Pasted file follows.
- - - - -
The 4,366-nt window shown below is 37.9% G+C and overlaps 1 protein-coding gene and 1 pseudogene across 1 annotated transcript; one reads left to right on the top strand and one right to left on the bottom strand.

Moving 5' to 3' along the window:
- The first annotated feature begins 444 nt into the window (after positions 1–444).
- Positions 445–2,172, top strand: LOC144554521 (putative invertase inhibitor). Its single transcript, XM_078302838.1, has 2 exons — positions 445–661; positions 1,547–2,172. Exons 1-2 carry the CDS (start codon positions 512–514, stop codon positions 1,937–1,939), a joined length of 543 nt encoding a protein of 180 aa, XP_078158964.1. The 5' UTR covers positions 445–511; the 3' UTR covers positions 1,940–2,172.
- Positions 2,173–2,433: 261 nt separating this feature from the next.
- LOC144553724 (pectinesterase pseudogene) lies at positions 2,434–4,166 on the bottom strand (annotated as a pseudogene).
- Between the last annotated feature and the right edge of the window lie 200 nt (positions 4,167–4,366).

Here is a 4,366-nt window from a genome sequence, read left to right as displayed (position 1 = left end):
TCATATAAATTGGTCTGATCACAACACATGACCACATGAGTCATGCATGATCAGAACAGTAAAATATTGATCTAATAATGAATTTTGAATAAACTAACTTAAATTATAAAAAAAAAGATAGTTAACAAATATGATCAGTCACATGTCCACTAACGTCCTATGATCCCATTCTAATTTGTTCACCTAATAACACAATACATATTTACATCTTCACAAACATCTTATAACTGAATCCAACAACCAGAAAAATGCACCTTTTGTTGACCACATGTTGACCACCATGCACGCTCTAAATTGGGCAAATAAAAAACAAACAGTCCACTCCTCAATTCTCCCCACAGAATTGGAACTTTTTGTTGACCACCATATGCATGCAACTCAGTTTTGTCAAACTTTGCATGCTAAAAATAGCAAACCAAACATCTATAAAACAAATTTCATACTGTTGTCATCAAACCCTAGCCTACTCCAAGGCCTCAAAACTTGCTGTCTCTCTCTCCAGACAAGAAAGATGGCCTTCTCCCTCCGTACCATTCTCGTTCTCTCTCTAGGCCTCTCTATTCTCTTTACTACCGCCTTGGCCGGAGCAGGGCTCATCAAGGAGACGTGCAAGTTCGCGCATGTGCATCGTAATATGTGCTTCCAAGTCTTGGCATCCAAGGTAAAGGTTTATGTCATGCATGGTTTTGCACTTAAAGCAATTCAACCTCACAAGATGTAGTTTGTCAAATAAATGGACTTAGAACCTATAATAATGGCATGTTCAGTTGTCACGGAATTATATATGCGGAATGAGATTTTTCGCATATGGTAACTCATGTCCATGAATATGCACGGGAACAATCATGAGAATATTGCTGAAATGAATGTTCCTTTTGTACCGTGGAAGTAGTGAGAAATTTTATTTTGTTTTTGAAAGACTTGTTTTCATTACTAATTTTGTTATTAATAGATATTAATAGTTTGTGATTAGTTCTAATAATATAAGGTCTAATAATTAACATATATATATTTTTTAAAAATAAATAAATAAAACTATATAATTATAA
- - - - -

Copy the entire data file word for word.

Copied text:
The 4,366-nt window shown below is 37.9% G+C and overlaps 1 protein-coding gene and 1 pseudogene across 1 annotated transcript; one reads left to right on the top strand and one right to left on the bottom strand.

Moving 5' to 3' along the window:
- The first annotated feature begins 444 nt into the window (after positions 1–444).
- Positions 445–2,172, top strand: LOC144554521 (putative invertase inhibitor). Its single transcript, XM_078302838.1, has 2 exons — positions 445–661; positions 1,547–2,172. Exons 1-2 carry the CDS (start codon positions 512–514, stop codon positions 1,937–1,939), a joined length of 543 nt encoding a protein of 180 aa, XP_078158964.1. The 5' UTR covers positions 445–511; the 3' UTR covers positions 1,940–2,172.
- Positions 2,173–2,433: 261 nt separating this feature from the next.
- LOC144553724 (pectinesterase pseudogene) lies at positions 2,434–4,166 on the bottom strand (annotated as a pseudogene).
- Between the last annotated feature and the right edge of the window lie 200 nt (positions 4,167–4,366).

Here is a 4,366-nt window from a genome sequence, read left to right as displayed (position 1 = left end):
TCATATAAATTGGTCTGATCACAACACATGACCACATGAGTCATGCATGATCAGAACAGTAAAATATTGATCTAATAATGAATTTTGAATAAACTAACTTAAATTATAAAAAAAAAGATAGTTAACAAATATGATCAGTCACATGTCCACTAACGTCCTATGATCCCATTCTAATTTGTTCACCTAATAACACAATACATATTTACATCTTCACAAACATCTTATAACTGAATCCAACAACCAGAAAAATGCACCTTTTGTTGACCACATGTTGACCACCATGCACGCTCTAAATTGGGCAAATAAAAAACAAACAGTCCACTCCTCAATTCTCCCCACAGAATTGGAACTTTTTGTTGACCACCATATGCATGCAACTCAGTTTTGTCAAACTTTGCATGCTAAAAATAGCAAACCAAACATCTATAAAACAAATTTCATACTGTTGTCATCAAACCCTAGCCTACTCCAAGGCCTCAAAACTTGCTGTCTCTCTCTCCAGACAAGAAAGATGGCCTTCTCCCTCCGTACCATTCTCGTTCTCTCTCTAGGCCTCTCTATTCTCTTTACTACCGCCTTGGCCGGAGCAGGGCTCATCAAGGAGACGTGCAAGTTCGCGCATGTGCATCGTAATATGTGCTTCCAAGTCTTGGCATCCAAGGTAAAGGTTTATGTCATGCATGGTTTTGCACTTAAAGCAATTCAACCTCACAAGATGTAGTTTGTCAAATAAATGGACTTAGAACCTATAATAATGGCATGTTCAGTTGTCACGGAATTATATATGCGGAATGAGATTTTTCGCATATGGTAACTCATGTCCATGAATATGCACGGGAACAATCATGAGAATATTGCTGAAATGAATGTTCCTTTTGTACCGTGGAAGTAGTGAGAAATTTTATTTTGTTTTTGAAAGACTTGTTTTCATTACTAATTTTGTTATTAATAGATATTAATAGTTTGTGATTAGTTCTAATAATATAAGGTCTAATAATTAACATATATATATTTTTTAAAAATAAATAAATAAAACTATATAATTATAA